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Table of Contents

Memories of the Bureau, 1946 to 1962





Chapter 1: The Warren Years, 1946 to 1950

Chapter 2: International Meteorology

Chapter 3: The Timcke Years, 1950 to 1955

Chapter 4: A Year at the Massachusetts Institute of Technology

Chapter 5: The Dwyer Years, 1955 to 1962
Leonard Joseph Dwyer—A Complex Character
Reorganising the Bureau
Public Weather Services
Forecasts for the General Public
Importance of Radio Stations
The Advent of Television
Automatic Telephone Forecast Service
Wording and Verification of Forecasts
Services for Aviation
Atomic Weapons Tests
Atomic Weapons Tests—Mosaic G1 and G2
Atomic Weapons Tests—Buffalo 1, 2, 3 and 4
Atomic Weapons Tests—Operations Antler, 2 and 3
Atomic Weapons Tests—Minor Trials
Instruments and Observations
Radar/Radio Winds and Radar Weather Watch
Automatic Weather Stations
Meteorological Satellites
Tropical Cyclones
Bureau Conference on Tropical Cyclones
International Symposium on Tropical Cyclones, Brisbane
Design of Water Storages, Etc
Flood Forecasting
Cloud Seeding
Reduction of Evaporation
Rain Seminar
Cloud Physics
Fire Weather
Research and Special Investigations
International Activities
The International Geophysical Year
The Antarctic and Southern Ocean
International Symposium on Antarctic Meteorology
International Antarctic Analysis Centre
ADP, EDP and Computers
Management Conference
Services Conference
CSIRO and the Universities
Achievements of the Dwyer Years

Chapter 6: A Springboard for the Future

Appendix 1: References

Appendix 2: Reports, Papers, Manuscripts

Appendix 3: Milestones

Appendix 4: Acknowledgements

Appendix 5: Summary by H. N. Warren of the Operation of the Meteorological Section of Allied Air Headquarters, Brisbane, 1942–45



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The Advent of Television (continued)

Born in Yarra Junction, Victoria, in 1930, educated at Melbourne High School and having gained a B.Sc. at the University of Melbourne, Bob joined the Bureau as a meteorological assistant in 1950 before undertaking a forecasters' training course in 1951–52.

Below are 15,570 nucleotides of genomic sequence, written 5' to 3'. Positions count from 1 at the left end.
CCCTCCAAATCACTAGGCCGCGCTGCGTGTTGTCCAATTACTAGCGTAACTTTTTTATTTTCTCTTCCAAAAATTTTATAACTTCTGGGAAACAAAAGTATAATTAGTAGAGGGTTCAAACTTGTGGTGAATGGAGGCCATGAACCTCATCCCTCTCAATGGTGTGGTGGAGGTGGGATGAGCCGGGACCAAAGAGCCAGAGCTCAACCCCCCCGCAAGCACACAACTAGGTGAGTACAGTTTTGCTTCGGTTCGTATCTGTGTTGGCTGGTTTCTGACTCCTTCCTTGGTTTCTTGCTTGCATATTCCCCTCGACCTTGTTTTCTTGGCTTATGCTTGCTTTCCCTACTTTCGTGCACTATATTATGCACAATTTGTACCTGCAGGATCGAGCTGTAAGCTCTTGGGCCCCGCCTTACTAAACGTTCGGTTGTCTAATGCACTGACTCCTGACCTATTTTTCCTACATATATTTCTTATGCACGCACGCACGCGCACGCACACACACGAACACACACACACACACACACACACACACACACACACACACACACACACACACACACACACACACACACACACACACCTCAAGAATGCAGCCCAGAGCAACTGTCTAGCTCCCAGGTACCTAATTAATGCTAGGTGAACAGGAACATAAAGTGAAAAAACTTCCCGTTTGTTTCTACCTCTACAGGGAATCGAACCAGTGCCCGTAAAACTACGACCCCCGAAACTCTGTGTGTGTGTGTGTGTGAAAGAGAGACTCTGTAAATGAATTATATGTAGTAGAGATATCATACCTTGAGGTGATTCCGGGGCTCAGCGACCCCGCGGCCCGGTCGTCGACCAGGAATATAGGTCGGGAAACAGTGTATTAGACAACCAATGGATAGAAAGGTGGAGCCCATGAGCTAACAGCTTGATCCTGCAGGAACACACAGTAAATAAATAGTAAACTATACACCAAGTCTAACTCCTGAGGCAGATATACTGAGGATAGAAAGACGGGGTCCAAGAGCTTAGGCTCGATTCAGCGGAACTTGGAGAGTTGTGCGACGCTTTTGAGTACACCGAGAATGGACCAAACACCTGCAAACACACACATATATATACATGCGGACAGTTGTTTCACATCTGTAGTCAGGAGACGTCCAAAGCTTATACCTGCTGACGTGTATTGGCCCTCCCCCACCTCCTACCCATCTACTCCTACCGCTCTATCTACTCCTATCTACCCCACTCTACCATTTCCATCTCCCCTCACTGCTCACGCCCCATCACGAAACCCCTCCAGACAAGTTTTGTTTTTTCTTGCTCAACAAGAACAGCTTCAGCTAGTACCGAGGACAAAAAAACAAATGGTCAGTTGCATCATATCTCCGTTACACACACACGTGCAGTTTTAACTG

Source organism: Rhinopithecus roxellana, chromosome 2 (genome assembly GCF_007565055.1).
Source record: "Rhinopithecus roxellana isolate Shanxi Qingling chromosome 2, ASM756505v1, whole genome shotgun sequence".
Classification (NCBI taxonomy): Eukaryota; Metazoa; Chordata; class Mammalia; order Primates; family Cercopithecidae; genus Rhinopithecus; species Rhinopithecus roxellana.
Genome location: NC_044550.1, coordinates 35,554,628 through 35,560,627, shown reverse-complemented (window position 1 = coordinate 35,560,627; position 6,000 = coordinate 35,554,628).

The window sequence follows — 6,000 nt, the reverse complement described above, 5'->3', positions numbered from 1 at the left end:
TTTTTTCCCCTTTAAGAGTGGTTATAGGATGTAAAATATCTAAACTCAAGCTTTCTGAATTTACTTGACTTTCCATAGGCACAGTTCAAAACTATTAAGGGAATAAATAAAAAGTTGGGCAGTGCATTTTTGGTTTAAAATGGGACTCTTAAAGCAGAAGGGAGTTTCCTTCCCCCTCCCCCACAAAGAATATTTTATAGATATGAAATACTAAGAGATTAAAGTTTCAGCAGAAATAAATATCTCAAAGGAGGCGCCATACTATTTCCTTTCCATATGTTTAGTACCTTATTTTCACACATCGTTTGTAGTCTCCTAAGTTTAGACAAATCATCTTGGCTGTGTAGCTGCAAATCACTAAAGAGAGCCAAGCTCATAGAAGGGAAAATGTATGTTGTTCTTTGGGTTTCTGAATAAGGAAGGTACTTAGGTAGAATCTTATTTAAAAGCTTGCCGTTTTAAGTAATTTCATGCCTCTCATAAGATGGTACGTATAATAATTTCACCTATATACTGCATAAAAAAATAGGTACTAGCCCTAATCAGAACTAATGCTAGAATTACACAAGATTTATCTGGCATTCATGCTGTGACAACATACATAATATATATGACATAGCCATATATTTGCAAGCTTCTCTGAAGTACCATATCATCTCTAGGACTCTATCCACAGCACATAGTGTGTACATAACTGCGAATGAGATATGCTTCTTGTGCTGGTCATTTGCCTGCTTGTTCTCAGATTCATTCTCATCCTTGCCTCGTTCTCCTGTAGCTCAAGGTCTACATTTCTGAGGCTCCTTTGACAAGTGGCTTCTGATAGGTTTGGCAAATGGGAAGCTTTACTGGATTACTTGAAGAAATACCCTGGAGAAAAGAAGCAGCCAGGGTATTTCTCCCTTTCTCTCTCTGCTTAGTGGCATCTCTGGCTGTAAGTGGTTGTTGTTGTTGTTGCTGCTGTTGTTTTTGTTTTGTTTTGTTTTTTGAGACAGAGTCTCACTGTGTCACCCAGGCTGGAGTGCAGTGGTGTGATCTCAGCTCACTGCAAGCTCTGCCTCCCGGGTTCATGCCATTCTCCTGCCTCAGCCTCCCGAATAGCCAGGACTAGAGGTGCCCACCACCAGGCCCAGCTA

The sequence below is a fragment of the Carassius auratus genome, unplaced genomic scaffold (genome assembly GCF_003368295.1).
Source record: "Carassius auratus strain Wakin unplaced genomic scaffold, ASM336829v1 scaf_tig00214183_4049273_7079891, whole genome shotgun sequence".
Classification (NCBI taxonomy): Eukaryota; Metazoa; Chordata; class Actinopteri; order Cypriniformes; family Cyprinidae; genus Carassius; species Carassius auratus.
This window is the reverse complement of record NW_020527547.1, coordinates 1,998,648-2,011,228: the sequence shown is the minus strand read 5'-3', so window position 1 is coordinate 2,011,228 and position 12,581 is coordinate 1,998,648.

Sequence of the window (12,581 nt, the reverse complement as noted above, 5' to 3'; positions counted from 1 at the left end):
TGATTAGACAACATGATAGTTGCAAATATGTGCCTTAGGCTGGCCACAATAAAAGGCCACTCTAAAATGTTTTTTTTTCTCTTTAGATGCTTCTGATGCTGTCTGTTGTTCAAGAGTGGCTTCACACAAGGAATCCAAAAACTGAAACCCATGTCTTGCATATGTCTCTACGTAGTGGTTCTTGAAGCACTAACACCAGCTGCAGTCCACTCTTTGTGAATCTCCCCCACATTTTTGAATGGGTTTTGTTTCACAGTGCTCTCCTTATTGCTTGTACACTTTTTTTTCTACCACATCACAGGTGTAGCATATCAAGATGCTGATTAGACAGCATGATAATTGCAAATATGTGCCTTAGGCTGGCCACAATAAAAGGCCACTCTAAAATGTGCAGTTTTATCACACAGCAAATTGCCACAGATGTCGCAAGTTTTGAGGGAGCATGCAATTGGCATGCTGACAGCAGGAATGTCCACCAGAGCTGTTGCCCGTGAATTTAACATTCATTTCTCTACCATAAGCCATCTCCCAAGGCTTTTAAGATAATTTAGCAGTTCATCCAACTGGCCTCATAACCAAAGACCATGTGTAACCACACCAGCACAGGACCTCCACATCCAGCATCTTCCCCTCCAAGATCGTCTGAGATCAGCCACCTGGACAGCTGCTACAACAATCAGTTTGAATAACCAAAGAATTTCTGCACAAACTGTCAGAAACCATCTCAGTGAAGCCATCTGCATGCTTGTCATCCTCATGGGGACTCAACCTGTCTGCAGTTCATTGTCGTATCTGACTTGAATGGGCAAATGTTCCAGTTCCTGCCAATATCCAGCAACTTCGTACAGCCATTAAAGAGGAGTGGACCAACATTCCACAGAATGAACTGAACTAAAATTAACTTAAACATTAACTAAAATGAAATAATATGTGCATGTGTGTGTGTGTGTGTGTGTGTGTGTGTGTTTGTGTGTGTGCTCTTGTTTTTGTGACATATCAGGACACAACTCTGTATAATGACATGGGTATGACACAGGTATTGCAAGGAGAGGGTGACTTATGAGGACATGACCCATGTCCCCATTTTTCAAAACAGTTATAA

Bob's career saw him employed on various jobs including three years' service in the Central Analysis Section. In 1958 he transferred to the Victorian Divisional Office as a forecaster. I always believed that Bob's talents in meteorology were matched by a remarkable public relations ability, and saw him as a potentially highly-successful Regional Director. His talents won him promotion to that position and further advancement to the upper echelons of the Bureau, but that is another story.

Bob's reminiscences of his experiences as a weather presenter on the ABC and HSV 7 are reported in Weather News No 242 of March 1978 where he is reported as saying "those were the early days of television when everyone, including the producers, were feeling their way. Members of the general public would write to me at the channel commenting on the presentation, incorporating jokes about the weather, and outlining their own methods of weather forecasting from local weather lore. However, of the hundreds of letters I received each week, very few contained harsh criticism of the Bureau's forecasts and most could not praise them too highly".

Bob's style of presentation combined a serious description of the weather situation and forecast and a humorous, whimsical selection of jokes, quotations and verse. He had, and still has, a personality which reminds me of the talents of American actor Woody Allen.

Not only did Bob receive a remarkable volume of fan mail, at Christmas the postman delivered gifts from viewers which included socks and gloves knitted by admiring female viewers.

Items 449 to 456 of Weather News No 64 of November 1961 give a ten-page summary of the history of TV weather presentations from 1956 to 1961 which will provide those interested with a more detailed picture of what was a landmark in community understanding of the Bureau and its activity.

People in Bright Sparcs - Dwyer, Leonard Joseph

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Gibbs, W. J. 1999 'A Very Special Family: Memories of the Bureau of Meteorology 1946 to 1962', Metarch Papers, No. 13 May 1999, Bureau of Meteorology

© Online Edition Australian Science and Technology Heritage Centre and Bureau of Meteorology 2001
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